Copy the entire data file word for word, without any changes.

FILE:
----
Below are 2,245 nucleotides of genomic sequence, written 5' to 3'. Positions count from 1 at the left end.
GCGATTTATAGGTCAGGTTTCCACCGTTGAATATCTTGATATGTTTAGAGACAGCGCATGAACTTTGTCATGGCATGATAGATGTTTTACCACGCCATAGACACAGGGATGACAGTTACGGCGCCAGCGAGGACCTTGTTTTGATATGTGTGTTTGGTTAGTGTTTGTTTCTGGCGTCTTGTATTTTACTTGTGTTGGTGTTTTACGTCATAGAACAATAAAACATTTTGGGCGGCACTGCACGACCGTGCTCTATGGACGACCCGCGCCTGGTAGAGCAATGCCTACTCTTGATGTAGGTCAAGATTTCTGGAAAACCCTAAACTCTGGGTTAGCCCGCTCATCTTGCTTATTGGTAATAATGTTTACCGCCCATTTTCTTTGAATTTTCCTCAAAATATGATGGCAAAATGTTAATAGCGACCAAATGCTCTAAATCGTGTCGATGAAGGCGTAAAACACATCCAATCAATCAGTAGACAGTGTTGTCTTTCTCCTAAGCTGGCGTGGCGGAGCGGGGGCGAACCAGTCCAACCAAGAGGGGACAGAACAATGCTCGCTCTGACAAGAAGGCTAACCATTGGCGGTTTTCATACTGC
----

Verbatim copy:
Below are 2,245 nucleotides of genomic sequence, written 5' to 3'. Positions count from 1 at the left end.
GCGATTTATAGGTCAGGTTTCCACCGTTGAATATCTTGATATGTTTAGAGACAGCGCATGAACTTTGTCATGGCATGATAGATGTTTTACCACGCCATAGACACAGGGATGACAGTTACGGCGCCAGCGAGGACCTTGTTTTGATATGTGTGTTTGGTTAGTGTTTGTTTCTGGCGTCTTGTATTTTACTTGTGTTGGTGTTTTACGTCATAGAACAATAAAACATTTTGGGCGGCACTGCACGACCGTGCTCTATGGACGACCCGCGCCTGGTAGAGCAATGCCTACTCTTGATGTAGGTCAAGATTTCTGGAAAACCCTAAACTCTGGGTTAGCCCGCTCATCTTGCTTATTGGTAATAATGTTTACCGCCCATTTTCTTTGAATTTTCCTCAAAATATGATGGCAAAATGTTAATAGCGACCAAATGCTCTAAATCGTGTCGATGAAGGCGTAAAACACATCCAATCAATCAGTAGACAGTGTTGTCTTTCTCCTAAGCTGGCGTGGCGGAGCGGGGGCGAACCAGTCCAACCAAGAGGGGACAGAACAATGCTCGCTCTGACAAGAAGGCTAACCATTGGCGGTTTTCATACTGC